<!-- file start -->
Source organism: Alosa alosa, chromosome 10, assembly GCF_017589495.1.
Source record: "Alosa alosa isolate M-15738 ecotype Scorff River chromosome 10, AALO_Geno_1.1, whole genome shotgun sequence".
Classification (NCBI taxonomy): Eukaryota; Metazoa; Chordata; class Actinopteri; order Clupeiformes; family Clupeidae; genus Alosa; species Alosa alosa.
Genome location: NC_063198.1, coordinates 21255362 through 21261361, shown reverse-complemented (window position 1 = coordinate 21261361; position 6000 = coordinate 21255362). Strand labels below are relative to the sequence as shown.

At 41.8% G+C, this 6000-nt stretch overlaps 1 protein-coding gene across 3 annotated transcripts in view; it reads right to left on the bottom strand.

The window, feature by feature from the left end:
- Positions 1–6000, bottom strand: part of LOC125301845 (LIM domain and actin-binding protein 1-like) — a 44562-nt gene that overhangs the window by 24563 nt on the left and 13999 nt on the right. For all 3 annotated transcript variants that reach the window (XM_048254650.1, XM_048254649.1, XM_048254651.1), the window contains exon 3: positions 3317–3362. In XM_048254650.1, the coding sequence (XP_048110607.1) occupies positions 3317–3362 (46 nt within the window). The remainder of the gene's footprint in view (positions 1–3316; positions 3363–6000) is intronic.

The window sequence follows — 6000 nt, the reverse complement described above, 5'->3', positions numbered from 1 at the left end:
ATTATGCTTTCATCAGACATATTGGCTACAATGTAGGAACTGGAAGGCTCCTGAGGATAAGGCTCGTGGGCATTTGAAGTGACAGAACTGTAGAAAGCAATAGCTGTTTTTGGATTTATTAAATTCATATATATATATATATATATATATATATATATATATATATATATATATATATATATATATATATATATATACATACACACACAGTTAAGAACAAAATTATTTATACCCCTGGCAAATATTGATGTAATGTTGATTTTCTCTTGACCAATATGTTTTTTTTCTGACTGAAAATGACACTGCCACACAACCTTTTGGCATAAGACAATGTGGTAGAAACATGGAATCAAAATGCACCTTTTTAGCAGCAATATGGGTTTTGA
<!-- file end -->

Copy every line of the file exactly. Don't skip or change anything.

Source organism: Alosa alosa, chromosome 10, assembly GCF_017589495.1.
Source record: "Alosa alosa isolate M-15738 ecotype Scorff River chromosome 10, AALO_Geno_1.1, whole genome shotgun sequence".
Classification (NCBI taxonomy): Eukaryota; Metazoa; Chordata; class Actinopteri; order Clupeiformes; family Clupeidae; genus Alosa; species Alosa alosa.
Genome location: NC_063198.1, coordinates 21255362 through 21261361, shown reverse-complemented (window position 1 = coordinate 21261361; position 6000 = coordinate 21255362). Strand labels below are relative to the sequence as shown.

At 41.8% G+C, this 6000-nt stretch overlaps 1 protein-coding gene across 3 annotated transcripts in view; it reads right to left on the bottom strand.

The window, feature by feature from the left end:
- Positions 1–6000, bottom strand: part of LOC125301845 (LIM domain and actin-binding protein 1-like) — a 44562-nt gene that overhangs the window by 24563 nt on the left and 13999 nt on the right. For all 3 annotated transcript variants that reach the window (XM_048254650.1, XM_048254649.1, XM_048254651.1), the window contains exon 3: positions 3317–3362. In XM_048254650.1, the coding sequence (XP_048110607.1) occupies positions 3317–3362 (46 nt within the window). The remainder of the gene's footprint in view (positions 1–3316; positions 3363–6000) is intronic.

The window sequence follows — 6000 nt, the reverse complement described above, 5'->3', positions numbered from 1 at the left end:
ATTATGCTTTCATCAGACATATTGGCTACAATGTAGGAACTGGAAGGCTCCTGAGGATAAGGCTCGTGGGCATTTGAAGTGACAGAACTGTAGAAAGCAATAGCTGTTTTTGGATTTATTAAATTCATATATATATATATATATATATATATATATATATATATATATATATATATATATATATATATATATATATACATACACACACAGTTAAGAACAAAATTATTTATACCCCTGGCAAATATTGATGTAATGTTGATTTTCTCTTGACCAATATGTTTTTTTTCTGACTGAAAATGACACTGCCACACAACCTTTTGGCATAAGACAATGTGGTAGAAACATGGAATCAAAATGCACCTTTTTAGCAGCAATATGGGTTTTGA